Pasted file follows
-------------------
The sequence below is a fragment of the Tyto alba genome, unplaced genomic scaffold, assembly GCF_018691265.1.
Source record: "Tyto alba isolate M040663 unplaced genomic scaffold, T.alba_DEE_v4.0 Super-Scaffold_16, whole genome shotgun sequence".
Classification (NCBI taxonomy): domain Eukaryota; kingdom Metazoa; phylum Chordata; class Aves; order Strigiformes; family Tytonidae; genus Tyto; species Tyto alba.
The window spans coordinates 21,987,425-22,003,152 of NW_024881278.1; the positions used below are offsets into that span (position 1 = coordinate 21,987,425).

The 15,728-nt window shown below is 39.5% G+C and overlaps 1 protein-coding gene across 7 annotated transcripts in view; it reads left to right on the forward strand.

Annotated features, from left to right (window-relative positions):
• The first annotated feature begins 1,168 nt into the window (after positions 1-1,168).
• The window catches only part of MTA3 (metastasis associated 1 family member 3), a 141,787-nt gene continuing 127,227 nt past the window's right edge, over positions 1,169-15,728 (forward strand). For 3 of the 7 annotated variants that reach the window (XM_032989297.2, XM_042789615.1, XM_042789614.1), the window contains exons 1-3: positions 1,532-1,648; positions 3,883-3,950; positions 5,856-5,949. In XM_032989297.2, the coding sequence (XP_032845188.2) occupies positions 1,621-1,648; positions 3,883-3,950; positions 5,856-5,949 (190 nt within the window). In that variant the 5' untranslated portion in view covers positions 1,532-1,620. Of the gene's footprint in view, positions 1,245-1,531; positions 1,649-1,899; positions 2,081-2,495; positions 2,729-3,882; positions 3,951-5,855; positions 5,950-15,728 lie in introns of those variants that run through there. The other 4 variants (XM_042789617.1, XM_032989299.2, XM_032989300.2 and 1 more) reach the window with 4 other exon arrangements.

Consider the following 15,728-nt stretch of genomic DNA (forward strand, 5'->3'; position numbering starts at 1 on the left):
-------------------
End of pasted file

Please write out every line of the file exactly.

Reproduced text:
The sequence below is a fragment of the Tyto alba genome, unplaced genomic scaffold, assembly GCF_018691265.1.
Source record: "Tyto alba isolate M040663 unplaced genomic scaffold, T.alba_DEE_v4.0 Super-Scaffold_16, whole genome shotgun sequence".
Classification (NCBI taxonomy): domain Eukaryota; kingdom Metazoa; phylum Chordata; class Aves; order Strigiformes; family Tytonidae; genus Tyto; species Tyto alba.
The window spans coordinates 21,987,425-22,003,152 of NW_024881278.1; the positions used below are offsets into that span (position 1 = coordinate 21,987,425).

The 15,728-nt window shown below is 39.5% G+C and overlaps 1 protein-coding gene across 7 annotated transcripts in view; it reads left to right on the forward strand.

Annotated features, from left to right (window-relative positions):
• The first annotated feature begins 1,168 nt into the window (after positions 1-1,168).
• The window catches only part of MTA3 (metastasis associated 1 family member 3), a 141,787-nt gene continuing 127,227 nt past the window's right edge, over positions 1,169-15,728 (forward strand). For 3 of the 7 annotated variants that reach the window (XM_032989297.2, XM_042789615.1, XM_042789614.1), the window contains exons 1-3: positions 1,532-1,648; positions 3,883-3,950; positions 5,856-5,949. In XM_032989297.2, the coding sequence (XP_032845188.2) occupies positions 1,621-1,648; positions 3,883-3,950; positions 5,856-5,949 (190 nt within the window). In that variant the 5' untranslated portion in view covers positions 1,532-1,620. Of the gene's footprint in view, positions 1,245-1,531; positions 1,649-1,899; positions 2,081-2,495; positions 2,729-3,882; positions 3,951-5,855; positions 5,950-15,728 lie in introns of those variants that run through there. The other 4 variants (XM_042789617.1, XM_032989299.2, XM_032989300.2 and 1 more) reach the window with 4 other exon arrangements.

Consider the following 15,728-nt stretch of genomic DNA (forward strand, 5'->3'; position numbering starts at 1 on the left):